The Supreme Court upheld the summoning of a wife in a 'cheating' complaint filed by her husband.

The Court allowed the appeal filed by the husband who challenged the order of the Madhya Pradesh High Court that upheld the Sessions Court order quashing the summoning order of the Trial Court under Section 420 of the Indian Penal Code (IPC) against the wife and Section 420 read with Section 120-B IPC against her family members.

The two-Judge Bench of Justice C.T. Ravikumar and Justice Rajesh Bindal noted, “The Sessions Judge failed to appreciate the fact that certain events had taken place thereafter, namely, apprising the appellant about the decree of divorce having been passed and showing the forged copy thereof to him on mobile. The Learned Sessions Court has considered the revision against the summoning order as if after trial the findings of conviction or acquittal was to be recorded. It was a preliminary stage of summoning.”

The Bench said that for summoning of an accused, prima facie case is to be made out on the basis of allegations in the complaint and the pre-summoning evidence led by the complainant.

Factual Background -

According to the complainant husband, the marriage between the parties was solemnized in 2018 but the respondent wife was already married and had not obtained divorce from her first husband. Having come to know about this, the appellant husband filed a petition under Section 11 of the Hindu Marriage Act, 1955 (HMA) before the Principal Judge, Family Court. He sought annulment of marriage between him and the respondent. Subsequently, he preferred a complaint against the respondent and her family members in which the Magistrate directed issuance of process against the respondent for the offences punishable under Sections 494 and 420 read with Section 120-B IPC and against the family members under Section 420 read with Section 120-B IPC.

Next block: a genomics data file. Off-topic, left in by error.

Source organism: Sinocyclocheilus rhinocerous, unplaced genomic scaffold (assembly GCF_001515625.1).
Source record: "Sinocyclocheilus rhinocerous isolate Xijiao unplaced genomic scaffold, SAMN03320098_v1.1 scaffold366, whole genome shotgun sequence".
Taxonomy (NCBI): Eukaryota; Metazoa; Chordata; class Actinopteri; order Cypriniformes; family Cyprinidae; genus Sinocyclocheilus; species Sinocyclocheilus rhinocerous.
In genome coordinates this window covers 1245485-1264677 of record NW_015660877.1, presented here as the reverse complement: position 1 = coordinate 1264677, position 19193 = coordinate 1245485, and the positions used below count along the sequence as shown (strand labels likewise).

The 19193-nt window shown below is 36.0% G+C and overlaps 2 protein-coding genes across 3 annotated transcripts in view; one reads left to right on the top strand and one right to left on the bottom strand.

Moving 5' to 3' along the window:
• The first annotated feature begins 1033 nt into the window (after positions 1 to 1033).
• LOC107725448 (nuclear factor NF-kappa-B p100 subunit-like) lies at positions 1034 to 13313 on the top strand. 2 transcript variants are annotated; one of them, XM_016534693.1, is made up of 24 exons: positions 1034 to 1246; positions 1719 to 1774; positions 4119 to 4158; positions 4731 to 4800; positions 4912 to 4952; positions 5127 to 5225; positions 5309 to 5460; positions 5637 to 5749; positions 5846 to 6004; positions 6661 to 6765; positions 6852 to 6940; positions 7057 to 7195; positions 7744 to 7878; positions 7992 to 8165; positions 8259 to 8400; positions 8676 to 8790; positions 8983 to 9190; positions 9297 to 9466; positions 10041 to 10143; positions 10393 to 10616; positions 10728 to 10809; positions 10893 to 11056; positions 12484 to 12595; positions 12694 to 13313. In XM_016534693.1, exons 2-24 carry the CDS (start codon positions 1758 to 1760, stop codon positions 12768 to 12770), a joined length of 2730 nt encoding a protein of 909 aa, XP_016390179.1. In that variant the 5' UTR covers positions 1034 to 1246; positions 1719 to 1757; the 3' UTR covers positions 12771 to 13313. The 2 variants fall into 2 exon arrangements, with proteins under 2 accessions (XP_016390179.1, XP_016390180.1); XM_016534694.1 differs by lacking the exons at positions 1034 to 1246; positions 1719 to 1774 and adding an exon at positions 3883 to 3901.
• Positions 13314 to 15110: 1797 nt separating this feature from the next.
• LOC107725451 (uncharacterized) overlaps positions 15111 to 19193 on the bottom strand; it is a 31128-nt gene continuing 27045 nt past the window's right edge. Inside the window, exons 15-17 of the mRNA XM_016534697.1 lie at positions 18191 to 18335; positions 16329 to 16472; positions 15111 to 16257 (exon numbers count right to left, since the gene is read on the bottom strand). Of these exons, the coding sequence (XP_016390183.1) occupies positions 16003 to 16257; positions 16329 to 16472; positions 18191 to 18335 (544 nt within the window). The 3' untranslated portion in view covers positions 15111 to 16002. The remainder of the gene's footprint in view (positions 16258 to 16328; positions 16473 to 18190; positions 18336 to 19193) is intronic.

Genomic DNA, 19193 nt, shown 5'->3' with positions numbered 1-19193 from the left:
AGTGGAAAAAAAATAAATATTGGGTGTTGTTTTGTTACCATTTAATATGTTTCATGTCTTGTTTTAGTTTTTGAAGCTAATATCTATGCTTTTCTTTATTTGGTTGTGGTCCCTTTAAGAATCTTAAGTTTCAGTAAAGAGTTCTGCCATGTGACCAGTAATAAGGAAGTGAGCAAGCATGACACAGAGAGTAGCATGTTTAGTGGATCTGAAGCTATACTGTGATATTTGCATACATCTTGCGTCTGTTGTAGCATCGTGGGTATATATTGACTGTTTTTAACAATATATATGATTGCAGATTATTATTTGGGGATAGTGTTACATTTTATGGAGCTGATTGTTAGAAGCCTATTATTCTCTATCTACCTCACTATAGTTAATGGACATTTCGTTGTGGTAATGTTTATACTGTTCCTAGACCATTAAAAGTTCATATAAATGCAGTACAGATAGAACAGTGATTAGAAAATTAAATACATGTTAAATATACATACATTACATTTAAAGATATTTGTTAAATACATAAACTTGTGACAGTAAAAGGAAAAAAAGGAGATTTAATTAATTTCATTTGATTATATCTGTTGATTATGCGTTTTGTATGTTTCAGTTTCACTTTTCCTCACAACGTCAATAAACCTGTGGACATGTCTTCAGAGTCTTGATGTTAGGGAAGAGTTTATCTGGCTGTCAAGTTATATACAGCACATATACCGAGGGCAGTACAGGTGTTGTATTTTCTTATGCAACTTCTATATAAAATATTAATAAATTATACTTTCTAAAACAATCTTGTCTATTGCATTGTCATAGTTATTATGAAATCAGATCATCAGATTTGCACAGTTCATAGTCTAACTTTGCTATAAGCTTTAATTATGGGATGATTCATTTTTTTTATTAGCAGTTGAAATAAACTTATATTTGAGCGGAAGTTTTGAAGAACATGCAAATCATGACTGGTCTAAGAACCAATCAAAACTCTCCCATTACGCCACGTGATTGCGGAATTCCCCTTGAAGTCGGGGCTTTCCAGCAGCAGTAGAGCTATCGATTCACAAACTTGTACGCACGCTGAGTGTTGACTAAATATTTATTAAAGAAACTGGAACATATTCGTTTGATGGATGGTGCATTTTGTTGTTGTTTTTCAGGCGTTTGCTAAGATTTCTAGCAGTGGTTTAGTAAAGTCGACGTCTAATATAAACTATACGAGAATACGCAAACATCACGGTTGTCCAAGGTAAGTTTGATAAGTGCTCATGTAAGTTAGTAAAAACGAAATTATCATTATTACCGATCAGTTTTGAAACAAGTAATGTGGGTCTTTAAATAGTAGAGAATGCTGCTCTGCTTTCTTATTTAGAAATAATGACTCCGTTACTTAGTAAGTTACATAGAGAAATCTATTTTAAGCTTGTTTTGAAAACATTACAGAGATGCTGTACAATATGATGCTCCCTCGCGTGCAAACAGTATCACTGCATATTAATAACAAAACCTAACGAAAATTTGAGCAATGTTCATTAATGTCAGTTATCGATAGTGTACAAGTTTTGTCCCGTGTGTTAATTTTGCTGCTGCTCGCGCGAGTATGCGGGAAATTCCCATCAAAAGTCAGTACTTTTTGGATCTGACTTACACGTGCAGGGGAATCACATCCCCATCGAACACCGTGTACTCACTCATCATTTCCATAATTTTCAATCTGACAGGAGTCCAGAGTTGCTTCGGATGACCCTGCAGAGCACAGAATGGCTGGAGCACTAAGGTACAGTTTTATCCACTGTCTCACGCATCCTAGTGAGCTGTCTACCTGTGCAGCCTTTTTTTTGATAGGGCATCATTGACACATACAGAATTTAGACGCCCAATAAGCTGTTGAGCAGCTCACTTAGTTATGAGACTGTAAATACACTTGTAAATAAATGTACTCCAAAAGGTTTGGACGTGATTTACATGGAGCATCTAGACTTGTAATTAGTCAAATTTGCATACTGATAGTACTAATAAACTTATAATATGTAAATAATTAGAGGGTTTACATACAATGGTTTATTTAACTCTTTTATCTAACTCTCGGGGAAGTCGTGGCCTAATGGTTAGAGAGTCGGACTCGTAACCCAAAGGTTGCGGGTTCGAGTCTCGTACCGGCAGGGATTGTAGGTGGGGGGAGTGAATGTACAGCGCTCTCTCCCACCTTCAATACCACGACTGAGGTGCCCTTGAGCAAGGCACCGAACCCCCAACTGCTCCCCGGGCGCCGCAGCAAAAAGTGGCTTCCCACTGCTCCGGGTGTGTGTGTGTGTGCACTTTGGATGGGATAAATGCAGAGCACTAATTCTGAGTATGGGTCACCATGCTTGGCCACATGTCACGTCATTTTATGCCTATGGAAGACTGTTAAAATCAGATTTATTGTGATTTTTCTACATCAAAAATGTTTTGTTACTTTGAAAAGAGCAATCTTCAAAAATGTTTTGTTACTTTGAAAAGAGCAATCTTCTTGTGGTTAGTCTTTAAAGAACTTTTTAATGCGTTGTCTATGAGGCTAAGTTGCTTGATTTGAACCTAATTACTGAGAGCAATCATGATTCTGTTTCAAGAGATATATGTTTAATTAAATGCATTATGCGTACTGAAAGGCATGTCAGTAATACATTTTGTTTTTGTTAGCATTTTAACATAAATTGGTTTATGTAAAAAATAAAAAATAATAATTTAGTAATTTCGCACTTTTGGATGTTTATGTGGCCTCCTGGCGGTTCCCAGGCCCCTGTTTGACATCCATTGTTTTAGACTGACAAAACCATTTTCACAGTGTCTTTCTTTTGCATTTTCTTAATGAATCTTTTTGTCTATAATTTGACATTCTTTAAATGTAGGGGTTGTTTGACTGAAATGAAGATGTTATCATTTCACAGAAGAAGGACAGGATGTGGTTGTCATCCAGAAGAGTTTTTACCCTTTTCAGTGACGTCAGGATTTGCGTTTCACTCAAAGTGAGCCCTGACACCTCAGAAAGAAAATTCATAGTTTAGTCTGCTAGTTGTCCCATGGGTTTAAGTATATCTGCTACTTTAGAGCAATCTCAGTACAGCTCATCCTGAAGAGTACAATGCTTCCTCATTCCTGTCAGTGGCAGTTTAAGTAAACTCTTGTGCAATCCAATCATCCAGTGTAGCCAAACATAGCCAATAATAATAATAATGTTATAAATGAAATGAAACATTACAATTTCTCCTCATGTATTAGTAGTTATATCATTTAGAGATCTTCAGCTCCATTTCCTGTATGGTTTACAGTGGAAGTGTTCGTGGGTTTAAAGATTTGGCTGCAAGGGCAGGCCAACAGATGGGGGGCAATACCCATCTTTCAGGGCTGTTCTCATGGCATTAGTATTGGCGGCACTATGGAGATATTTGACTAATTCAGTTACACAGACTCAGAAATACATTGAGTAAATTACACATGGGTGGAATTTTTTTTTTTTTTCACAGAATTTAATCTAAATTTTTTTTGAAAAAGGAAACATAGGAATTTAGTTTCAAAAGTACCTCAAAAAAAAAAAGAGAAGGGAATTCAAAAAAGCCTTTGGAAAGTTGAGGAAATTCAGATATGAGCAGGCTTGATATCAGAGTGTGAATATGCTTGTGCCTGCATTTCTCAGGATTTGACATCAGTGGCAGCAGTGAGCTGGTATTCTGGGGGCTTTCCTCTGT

The aforesaid order was challenged by the accused persons (respondents) by filing a Revision Petition before the Additional Sessions Judge which was partly allowed by the Sessions Court. The impugned order of the Magistrate was set aside to the extent of taking cognizance of the offence under Section 420 IPC against the respondent and for the offence under Section 420 read with Section 120-B of IPC against the family members. The appellant challenged the order of the Sessions Court before the High Court but the same was upheld. Hence, he was before the Apex Court.

The Supreme Court in the above regard observed, “In a challenge by the appellant to the aforesaid order in the quashing petition, the High Court dismissed the petition without recording any reasons. … Considering the material on record, in our opinion the approach of the Learned Sessions Court and the High Court in setting aside the summoning order against the accused persons i.e. respondent nos.1,2 and 3 under Section 420 read with Section 120-B IPC is not legally sustainable.”

The Court concluded that prima facie case was made out for issuing process against the respondents to face trial for the offence under Sections 420 and 120B IPC for which they were summoned.

“The Trial Court shall decide the case on its own merits on the basis of the evidence led by the parties”, it directed.

Accordingly, the Court allowed the appeal, set aside the orders of the High Court and Sessions Court, and restored the order of the Magistrate.

Cause Title- Aniruddha Khanwalkar v. Sharmila Das & Others (Neutral Citation: 2024 INSC 342)

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